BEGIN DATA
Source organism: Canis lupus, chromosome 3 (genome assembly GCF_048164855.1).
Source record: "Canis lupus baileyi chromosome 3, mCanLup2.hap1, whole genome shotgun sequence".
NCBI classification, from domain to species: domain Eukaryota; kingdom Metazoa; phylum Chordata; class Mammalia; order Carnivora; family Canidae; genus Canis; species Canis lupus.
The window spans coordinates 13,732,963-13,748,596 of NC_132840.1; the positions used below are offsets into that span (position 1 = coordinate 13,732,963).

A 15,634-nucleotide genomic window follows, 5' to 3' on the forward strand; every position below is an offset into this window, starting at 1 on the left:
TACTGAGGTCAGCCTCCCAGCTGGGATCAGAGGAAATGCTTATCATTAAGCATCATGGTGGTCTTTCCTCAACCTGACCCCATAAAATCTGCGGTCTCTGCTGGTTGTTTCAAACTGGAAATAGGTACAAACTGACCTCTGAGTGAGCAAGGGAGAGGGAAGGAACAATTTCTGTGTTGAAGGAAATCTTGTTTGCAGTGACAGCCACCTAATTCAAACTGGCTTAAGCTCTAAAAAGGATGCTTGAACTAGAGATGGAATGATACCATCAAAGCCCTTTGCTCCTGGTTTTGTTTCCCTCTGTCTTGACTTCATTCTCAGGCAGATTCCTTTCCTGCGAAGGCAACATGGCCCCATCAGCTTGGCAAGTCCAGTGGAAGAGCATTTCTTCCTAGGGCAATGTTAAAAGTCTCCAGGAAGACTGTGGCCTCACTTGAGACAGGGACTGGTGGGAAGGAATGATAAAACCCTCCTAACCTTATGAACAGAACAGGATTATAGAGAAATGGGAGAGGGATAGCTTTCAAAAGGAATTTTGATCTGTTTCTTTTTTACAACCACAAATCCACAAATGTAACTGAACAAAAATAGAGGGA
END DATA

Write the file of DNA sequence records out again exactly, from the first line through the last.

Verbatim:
Source organism: Canis lupus, chromosome 3 (genome assembly GCF_048164855.1).
Source record: "Canis lupus baileyi chromosome 3, mCanLup2.hap1, whole genome shotgun sequence".
NCBI classification, from domain to species: domain Eukaryota; kingdom Metazoa; phylum Chordata; class Mammalia; order Carnivora; family Canidae; genus Canis; species Canis lupus.
The window spans coordinates 13,732,963-13,748,596 of NC_132840.1; the positions used below are offsets into that span (position 1 = coordinate 13,732,963).

A 15,634-nucleotide genomic window follows, 5' to 3' on the forward strand; every position below is an offset into this window, starting at 1 on the left:
TACTGAGGTCAGCCTCCCAGCTGGGATCAGAGGAAATGCTTATCATTAAGCATCATGGTGGTCTTTCCTCAACCTGACCCCATAAAATCTGCGGTCTCTGCTGGTTGTTTCAAACTGGAAATAGGTACAAACTGACCTCTGAGTGAGCAAGGGAGAGGGAAGGAACAATTTCTGTGTTGAAGGAAATCTTGTTTGCAGTGACAGCCACCTAATTCAAACTGGCTTAAGCTCTAAAAAGGATGCTTGAACTAGAGATGGAATGATACCATCAAAGCCCTTTGCTCCTGGTTTTGTTTCCCTCTGTCTTGACTTCATTCTCAGGCAGATTCCTTTCCTGCGAAGGCAACATGGCCCCATCAGCTTGGCAAGTCCAGTGGAAGAGCATTTCTTCCTAGGGCAATGTTAAAAGTCTCCAGGAAGACTGTGGCCTCACTTGAGACAGGGACTGGTGGGAAGGAATGATAAAACCCTCCTAACCTTATGAACAGAACAGGATTATAGAGAAATGGGAGAGGGATAGCTTTCAAAAGGAATTTTGATCTGTTTCTTTTTTACAACCACAAATCCACAAATGTAACTGAACAAAAATAGAGGGA